The Battle was by no means equally balanced. France, under Louis Napoleon ‘s rule, had the most powerful army, and sent more than six thousand men to invade Mexico.But the courage and the love of freedom impelled the Mexicans to fight back.
General Ignacio Zaragoza led 5,000 ill-equipped Mestizo and Zapotec Indians called Zacapoaxtlas. On the 5th of May 1862, the forts of Loreto and Guadalupe, in the city of Puebla, became the scene of the historical defeat of the great European army.
Although, history reminds us that this was a short-lived victory. Later, on May the 8th the attack resumed under the French command of General Francois Achille Bazaine and his French Foreign Legion. Puebla was captured and the way to Mexico City was now open.
The French invaded Mexico, and with the help of the Mexican Conservative party, Louis Napoleon imposed Maximilian of Hapsburg as Mexico’s emperor in 1864.
The Conservative party was formed by the Catholic Church, successful businessmen and merchants, and by great landowners. They wanted to preserve their privileges at all costs.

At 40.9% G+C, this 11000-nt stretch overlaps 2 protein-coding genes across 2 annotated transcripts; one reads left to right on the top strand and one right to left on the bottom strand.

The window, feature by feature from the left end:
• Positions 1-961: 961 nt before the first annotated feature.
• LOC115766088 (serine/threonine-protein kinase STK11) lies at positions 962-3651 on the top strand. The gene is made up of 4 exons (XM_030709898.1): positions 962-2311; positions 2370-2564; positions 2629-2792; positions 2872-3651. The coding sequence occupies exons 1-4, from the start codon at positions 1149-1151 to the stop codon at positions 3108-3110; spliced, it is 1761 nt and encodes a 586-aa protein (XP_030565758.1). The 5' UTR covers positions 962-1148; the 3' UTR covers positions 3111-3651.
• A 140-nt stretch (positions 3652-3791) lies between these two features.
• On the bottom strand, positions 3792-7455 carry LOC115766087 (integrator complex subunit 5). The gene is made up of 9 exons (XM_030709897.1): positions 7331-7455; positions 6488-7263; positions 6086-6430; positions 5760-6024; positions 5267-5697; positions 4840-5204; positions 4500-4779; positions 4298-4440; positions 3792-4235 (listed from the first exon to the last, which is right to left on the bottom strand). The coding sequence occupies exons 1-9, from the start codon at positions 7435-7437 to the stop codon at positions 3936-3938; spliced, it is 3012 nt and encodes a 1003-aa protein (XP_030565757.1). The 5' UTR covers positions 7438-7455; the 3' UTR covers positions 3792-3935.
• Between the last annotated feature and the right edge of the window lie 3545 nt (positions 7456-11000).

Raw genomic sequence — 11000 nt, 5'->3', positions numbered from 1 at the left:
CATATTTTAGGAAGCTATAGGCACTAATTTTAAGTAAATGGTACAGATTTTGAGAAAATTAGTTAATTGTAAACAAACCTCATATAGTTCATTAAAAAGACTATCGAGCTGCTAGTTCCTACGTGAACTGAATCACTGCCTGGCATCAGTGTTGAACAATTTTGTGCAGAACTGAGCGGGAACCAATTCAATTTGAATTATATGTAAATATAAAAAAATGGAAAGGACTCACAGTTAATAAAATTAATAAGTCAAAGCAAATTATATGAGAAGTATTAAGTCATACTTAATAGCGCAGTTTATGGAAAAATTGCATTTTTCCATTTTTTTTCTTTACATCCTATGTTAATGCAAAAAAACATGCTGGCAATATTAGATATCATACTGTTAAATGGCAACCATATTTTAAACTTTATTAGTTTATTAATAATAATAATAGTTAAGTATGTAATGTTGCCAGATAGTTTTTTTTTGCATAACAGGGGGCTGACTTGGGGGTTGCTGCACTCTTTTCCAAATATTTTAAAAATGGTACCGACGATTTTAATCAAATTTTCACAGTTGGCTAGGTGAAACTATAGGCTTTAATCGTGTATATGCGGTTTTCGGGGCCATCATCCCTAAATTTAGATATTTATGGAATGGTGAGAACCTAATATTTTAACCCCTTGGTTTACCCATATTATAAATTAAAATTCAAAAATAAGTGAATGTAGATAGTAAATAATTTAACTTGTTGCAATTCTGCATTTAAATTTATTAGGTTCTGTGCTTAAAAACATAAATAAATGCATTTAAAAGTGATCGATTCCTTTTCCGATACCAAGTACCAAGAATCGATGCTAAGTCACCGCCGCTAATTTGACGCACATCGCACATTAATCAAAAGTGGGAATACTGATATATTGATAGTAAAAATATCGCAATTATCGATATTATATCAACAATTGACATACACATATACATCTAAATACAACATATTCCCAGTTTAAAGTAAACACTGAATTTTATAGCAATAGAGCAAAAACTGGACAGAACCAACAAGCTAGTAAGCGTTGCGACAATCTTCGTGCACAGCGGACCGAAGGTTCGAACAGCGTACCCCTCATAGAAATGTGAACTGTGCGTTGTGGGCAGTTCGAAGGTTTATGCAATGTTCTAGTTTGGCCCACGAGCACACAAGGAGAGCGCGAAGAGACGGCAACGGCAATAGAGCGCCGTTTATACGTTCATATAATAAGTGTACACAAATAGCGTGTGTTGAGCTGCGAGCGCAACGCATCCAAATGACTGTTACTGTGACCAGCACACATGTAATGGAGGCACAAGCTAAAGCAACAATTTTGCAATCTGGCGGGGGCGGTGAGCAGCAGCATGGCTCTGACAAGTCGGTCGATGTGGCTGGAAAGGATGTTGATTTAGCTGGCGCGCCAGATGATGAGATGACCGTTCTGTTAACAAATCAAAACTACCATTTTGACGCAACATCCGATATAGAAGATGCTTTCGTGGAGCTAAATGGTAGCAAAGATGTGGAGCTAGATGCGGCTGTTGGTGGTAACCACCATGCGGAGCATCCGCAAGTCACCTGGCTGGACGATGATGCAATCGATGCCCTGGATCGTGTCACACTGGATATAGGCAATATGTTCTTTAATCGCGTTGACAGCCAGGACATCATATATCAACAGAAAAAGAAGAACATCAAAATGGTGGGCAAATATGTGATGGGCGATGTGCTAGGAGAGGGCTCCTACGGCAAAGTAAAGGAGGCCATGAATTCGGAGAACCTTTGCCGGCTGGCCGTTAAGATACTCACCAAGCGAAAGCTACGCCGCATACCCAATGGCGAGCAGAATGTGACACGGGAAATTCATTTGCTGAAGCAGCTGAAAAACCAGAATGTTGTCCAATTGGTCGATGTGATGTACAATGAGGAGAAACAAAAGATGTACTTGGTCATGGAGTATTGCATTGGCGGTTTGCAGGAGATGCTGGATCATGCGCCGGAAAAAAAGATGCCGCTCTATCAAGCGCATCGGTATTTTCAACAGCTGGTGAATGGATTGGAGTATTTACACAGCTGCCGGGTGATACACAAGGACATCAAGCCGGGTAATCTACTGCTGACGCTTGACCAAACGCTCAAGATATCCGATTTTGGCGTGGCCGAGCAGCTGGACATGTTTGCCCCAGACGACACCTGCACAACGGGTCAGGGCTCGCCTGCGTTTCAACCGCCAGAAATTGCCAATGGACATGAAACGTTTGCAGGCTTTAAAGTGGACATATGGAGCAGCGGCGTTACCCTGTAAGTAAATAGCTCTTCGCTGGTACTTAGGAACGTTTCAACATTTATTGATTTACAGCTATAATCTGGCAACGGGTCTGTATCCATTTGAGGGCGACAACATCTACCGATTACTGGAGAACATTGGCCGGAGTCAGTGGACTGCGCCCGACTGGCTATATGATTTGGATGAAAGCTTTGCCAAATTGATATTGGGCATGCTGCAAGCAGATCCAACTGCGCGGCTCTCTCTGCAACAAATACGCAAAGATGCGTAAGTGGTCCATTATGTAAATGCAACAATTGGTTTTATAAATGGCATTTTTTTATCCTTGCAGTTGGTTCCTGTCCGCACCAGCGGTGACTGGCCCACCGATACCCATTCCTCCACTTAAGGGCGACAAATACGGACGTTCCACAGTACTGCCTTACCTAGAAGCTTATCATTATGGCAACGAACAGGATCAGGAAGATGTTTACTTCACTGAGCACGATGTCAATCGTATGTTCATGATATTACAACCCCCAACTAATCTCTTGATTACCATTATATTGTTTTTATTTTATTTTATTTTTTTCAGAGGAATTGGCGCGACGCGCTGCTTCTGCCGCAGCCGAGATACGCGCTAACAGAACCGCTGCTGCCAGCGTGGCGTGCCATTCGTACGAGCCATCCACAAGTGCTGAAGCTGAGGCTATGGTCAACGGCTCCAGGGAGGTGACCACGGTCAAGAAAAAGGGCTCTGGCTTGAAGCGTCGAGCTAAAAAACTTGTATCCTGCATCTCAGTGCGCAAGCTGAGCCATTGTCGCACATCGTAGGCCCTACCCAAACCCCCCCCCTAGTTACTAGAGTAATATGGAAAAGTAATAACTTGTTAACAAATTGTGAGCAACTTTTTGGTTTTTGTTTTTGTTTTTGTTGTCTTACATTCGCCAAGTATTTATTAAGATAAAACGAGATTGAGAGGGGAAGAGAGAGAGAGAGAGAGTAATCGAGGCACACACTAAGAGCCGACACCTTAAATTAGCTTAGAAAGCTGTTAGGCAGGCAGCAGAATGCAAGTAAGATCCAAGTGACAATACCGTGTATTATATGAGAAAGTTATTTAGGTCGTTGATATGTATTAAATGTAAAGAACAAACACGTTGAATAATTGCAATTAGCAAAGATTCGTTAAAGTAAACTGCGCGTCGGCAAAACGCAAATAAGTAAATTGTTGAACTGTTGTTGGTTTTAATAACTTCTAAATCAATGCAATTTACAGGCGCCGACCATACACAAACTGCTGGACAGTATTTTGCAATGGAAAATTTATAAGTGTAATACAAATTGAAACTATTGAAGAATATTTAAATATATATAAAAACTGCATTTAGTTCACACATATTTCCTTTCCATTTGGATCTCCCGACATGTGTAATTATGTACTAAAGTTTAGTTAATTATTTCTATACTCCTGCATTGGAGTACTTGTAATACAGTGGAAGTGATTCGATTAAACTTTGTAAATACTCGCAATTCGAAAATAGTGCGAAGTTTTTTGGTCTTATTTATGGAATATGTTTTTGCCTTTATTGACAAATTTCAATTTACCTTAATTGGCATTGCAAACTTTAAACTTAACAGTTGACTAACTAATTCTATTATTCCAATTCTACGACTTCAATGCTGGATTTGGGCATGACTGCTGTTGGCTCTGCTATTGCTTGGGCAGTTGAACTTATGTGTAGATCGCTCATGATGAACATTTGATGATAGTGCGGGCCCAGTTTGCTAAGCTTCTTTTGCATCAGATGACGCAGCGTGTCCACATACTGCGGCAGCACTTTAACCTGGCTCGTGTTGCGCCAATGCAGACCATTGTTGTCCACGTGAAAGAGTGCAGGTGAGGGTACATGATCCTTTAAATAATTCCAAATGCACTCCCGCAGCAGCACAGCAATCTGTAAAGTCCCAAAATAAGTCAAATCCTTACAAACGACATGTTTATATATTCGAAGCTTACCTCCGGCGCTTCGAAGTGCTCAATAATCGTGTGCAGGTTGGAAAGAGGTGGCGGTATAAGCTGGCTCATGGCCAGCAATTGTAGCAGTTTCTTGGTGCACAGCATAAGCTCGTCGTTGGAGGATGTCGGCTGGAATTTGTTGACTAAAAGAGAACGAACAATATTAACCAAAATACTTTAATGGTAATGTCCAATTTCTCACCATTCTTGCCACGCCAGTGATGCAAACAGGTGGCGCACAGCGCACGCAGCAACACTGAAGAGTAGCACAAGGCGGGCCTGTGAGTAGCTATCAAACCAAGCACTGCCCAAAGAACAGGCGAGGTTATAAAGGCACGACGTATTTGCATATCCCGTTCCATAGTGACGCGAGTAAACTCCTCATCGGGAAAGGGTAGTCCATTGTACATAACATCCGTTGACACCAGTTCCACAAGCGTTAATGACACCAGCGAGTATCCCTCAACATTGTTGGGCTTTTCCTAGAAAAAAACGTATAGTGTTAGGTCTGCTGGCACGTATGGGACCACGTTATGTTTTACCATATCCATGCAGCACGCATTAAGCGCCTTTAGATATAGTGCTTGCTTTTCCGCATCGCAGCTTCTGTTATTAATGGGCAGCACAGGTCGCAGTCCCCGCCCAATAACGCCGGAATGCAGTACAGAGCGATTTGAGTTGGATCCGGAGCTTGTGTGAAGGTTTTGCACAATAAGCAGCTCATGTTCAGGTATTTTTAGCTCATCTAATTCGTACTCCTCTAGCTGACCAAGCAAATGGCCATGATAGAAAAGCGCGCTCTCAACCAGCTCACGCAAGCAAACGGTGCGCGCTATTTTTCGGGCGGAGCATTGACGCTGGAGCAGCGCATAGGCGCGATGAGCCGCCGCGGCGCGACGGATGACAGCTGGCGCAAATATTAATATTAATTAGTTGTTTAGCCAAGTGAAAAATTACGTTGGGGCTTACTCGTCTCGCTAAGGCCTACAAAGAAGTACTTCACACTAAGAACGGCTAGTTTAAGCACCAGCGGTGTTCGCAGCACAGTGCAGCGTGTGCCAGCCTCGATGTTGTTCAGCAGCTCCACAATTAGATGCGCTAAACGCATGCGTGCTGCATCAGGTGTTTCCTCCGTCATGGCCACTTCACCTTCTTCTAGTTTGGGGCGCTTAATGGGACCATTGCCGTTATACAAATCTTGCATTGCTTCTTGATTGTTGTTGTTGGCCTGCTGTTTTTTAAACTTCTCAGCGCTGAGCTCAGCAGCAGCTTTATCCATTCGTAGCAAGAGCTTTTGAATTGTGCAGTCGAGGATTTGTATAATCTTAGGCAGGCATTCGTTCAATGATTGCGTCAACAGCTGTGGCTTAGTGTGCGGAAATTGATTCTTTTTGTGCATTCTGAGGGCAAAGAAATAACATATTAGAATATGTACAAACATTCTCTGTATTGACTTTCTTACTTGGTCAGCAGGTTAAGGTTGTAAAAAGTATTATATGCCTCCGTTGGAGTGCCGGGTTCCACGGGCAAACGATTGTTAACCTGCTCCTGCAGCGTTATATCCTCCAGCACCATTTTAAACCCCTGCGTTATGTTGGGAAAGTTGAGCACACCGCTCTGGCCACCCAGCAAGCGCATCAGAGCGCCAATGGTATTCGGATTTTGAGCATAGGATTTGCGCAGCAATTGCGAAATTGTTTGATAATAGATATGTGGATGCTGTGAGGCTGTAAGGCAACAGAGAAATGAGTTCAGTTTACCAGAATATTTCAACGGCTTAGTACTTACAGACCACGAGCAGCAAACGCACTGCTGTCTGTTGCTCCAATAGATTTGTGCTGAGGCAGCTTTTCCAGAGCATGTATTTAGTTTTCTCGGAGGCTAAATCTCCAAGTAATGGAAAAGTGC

Ironically, Maximilian really was committed to this new country, and he shared the values of the Mexican Liberal Party, more than with those of the Conservatives. Because of his views, he lost the support of the Church and the rich. Sadly, at the end, Benito Juarez regained power and had Maximilian killed by an execution squad along with his Mexican generals Miramón and Mejía, in the Cerro de las Campanas, Queretaro.
The last words of Maximilian were: “I die in a just cause. I forgive all, and pray that all may forgive me. May my blood flow for the good of this land. Viva Mexico!“
On June 5 1867, Benito Juarez finally entered Mexico City where he installed a legitimate government and reorganized his administration.
This was the triumph of the Mexican Republic.
Nowadays, Cinco de Mayo is celebrated throughout the country, but very especially in the state of Puebla and in Mexico City.